The amount of sun-aging you have will depend on many different factors, like how much sun your skin gets, how much sun damage you’ve gotten in your lifetime, where you live, and how fair your skin is. Even something like having a family history of skin cancer can affect your chances of sun-aging.
Read below a scale known as the Fitzpatrick’s Scale to find out how at-risk you are for encountering sun-aging.
- Type 1: Very fair skin, light-colored eyes, light hair such as blonde or red, always burns and does not tan.
- Type 2: Fair skin types and light eyes, can burn easily but can also tan.
- Type 3: Medium-light skin that burns in the sun but turns into a tan.
- Type 4: Light brown skin that tans and rarely burns.
- Type 5: Medium-brown skin that doesn’t often burn.
- Type 6: Dark brown skin that tans easily and does not burn.
How Can You Treat Sun-Aging?
This is the question you might be asking yourself after reading all about the signs and risks of accelerating the natural aging process. Is there a way you can treat it? The short answer is yes, but not so much in a way that reverses the damage it’s caused. Keep reading to find out what we mean.
While you can’t always reverse the things the sun has already done to your skin, there are some ingredients in certain products that can reduce the look of issues like dark spots and sunburns. Our advice is to make sure you’re doing everything you can to prevent sun damage so you won’t have to worry about the effects it can have.
If you want to reduce the looks of age spots and wrinkles, look for skin care and anti-aging products that contain niacinamide, azelaic acid, or vitamin A that can help you fade any dark pigmentations and can help with elasticity as well.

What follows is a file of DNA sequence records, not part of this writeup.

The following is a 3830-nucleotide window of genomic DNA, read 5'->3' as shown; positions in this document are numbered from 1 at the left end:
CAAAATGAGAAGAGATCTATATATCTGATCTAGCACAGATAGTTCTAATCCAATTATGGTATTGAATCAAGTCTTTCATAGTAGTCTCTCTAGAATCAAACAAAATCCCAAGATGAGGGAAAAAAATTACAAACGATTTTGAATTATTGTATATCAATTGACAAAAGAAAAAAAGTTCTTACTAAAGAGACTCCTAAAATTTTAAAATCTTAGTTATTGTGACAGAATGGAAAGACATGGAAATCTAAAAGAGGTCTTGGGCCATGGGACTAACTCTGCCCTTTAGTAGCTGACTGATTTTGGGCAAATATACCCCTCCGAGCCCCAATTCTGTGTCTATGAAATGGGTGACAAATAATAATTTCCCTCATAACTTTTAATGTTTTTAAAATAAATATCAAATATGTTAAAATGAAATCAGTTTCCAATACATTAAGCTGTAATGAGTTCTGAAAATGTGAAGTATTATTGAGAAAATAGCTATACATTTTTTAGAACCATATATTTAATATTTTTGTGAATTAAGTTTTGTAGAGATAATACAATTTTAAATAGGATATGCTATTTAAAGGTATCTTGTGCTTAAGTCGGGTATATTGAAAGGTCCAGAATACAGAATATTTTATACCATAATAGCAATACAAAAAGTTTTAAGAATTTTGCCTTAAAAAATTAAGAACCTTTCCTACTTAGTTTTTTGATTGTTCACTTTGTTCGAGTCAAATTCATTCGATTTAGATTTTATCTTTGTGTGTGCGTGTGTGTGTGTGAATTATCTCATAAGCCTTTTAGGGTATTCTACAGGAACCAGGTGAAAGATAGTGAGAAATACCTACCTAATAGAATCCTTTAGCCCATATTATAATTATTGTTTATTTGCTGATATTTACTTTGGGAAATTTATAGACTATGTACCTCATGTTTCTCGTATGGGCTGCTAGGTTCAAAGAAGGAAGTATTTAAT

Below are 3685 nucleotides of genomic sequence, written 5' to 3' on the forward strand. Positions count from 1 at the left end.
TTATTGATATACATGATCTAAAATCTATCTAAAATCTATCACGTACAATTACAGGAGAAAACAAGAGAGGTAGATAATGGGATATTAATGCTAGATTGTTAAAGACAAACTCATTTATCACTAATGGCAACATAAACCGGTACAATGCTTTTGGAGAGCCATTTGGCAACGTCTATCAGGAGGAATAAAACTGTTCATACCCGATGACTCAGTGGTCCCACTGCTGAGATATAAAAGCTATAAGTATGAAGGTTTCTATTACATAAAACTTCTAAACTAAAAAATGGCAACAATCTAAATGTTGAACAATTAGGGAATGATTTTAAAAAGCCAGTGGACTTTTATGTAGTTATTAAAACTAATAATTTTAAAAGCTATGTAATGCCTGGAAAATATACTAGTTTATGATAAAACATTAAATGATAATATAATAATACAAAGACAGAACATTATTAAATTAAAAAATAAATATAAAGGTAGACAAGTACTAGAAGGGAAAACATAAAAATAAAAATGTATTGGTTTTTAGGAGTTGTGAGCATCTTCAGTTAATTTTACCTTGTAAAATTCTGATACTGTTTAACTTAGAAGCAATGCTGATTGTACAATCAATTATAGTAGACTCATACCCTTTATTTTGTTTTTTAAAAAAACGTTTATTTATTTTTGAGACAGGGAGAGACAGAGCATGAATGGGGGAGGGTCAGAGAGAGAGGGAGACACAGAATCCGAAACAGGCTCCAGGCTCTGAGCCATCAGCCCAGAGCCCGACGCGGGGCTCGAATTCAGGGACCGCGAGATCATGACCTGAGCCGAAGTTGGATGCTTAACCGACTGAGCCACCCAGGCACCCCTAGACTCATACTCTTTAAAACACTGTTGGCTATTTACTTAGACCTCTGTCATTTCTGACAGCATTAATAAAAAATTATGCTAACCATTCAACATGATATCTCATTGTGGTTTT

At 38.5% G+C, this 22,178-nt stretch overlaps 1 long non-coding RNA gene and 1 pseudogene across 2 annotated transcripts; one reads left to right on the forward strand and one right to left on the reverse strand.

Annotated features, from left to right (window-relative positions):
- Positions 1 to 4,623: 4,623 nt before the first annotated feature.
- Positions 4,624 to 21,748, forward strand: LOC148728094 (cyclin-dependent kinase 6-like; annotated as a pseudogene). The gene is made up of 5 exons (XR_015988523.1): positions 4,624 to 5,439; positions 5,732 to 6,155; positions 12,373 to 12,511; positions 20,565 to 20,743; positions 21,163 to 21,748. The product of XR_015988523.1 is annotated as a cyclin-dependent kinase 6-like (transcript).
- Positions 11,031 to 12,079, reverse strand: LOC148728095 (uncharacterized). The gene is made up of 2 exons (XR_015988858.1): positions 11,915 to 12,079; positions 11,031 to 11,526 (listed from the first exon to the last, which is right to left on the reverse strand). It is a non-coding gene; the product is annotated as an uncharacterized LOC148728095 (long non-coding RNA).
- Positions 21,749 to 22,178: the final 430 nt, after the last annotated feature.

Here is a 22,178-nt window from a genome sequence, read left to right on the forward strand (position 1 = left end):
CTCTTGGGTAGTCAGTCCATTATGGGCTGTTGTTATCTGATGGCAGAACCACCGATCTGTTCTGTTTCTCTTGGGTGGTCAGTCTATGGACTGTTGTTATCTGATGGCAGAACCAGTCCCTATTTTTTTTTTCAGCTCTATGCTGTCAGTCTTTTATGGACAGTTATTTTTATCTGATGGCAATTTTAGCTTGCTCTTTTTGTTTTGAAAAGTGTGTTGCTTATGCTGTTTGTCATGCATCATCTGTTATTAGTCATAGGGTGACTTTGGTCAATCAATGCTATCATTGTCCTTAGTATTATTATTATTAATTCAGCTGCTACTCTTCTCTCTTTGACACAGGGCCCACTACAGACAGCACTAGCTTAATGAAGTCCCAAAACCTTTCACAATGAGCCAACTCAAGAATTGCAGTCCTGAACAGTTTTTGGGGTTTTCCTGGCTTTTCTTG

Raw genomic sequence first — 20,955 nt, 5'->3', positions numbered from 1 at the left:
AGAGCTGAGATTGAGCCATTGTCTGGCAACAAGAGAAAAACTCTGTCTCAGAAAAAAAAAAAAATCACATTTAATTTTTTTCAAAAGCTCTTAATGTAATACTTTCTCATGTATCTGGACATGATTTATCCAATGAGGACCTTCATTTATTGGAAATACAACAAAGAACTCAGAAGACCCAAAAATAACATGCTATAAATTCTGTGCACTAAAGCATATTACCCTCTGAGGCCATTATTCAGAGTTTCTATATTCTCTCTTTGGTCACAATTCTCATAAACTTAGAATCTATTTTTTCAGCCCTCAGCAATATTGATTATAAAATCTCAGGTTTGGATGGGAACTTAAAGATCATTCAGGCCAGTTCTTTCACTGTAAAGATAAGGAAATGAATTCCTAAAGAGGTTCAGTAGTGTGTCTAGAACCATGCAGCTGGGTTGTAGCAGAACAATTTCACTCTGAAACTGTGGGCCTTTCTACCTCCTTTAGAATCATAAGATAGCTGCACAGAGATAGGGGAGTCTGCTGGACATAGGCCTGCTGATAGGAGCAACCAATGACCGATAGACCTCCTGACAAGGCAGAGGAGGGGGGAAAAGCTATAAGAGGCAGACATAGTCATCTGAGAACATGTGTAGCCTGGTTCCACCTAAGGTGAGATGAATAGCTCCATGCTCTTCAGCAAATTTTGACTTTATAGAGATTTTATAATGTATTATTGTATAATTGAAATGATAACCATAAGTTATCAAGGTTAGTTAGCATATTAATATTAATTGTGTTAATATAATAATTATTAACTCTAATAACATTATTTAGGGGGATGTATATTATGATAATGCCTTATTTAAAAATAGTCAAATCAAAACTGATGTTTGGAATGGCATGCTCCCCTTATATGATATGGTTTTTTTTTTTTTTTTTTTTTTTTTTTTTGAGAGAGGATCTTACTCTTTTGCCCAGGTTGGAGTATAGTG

As we said, it’s best to prevent sun-aging before you have side effects that you want to get rid of. To do this, make sure you’re avoiding peak sun hours (which vary from season to season), wearing the right clothing items to shield you from the sun, like hats, cover-ups, and sunglasses, and using a sunscreen with a broad, high SPF (sun protection factor).
These things will all help your chances of not getting any sun damage, which will in part help you from having to deal with dark spots, wrinkles, and more. A broad-spectrum sunscreen will help protect your skin from both UVA and UVB rays. To make sure you’re getting the most protection from your sunscreen, we recommend wearing one with an SPF of 30 or higher.
Make Sure To Cover Up With Protective Clothing
We spoke above about how important it is to properly cover up when you’re out in the sun. Lucky for you, there are many different and stylish ways you can accomplish this! Of course, you can wear a sun hat and sunglasses, but you can wear more to protect your skin even further.
Our favorite way to cover up in the sun is to wear a kimono tunic cover-up, or a super comfortable pair of swim shorts to add a little coverage to the bottom. It’s a wonderful thing to be able to wear cute clothing to protect yourself from possible sun damage while still looking fashionable.
We hope this helped clarify why sun-aging is, and how you don’t have to be fearful of it. Take these tips and do what you can to take care of your precious skin.
Photoaging (Sun Damage) | Yale Medicine
An Essential Checklist to Reversing Sun Damage and Dark Spots | Healthline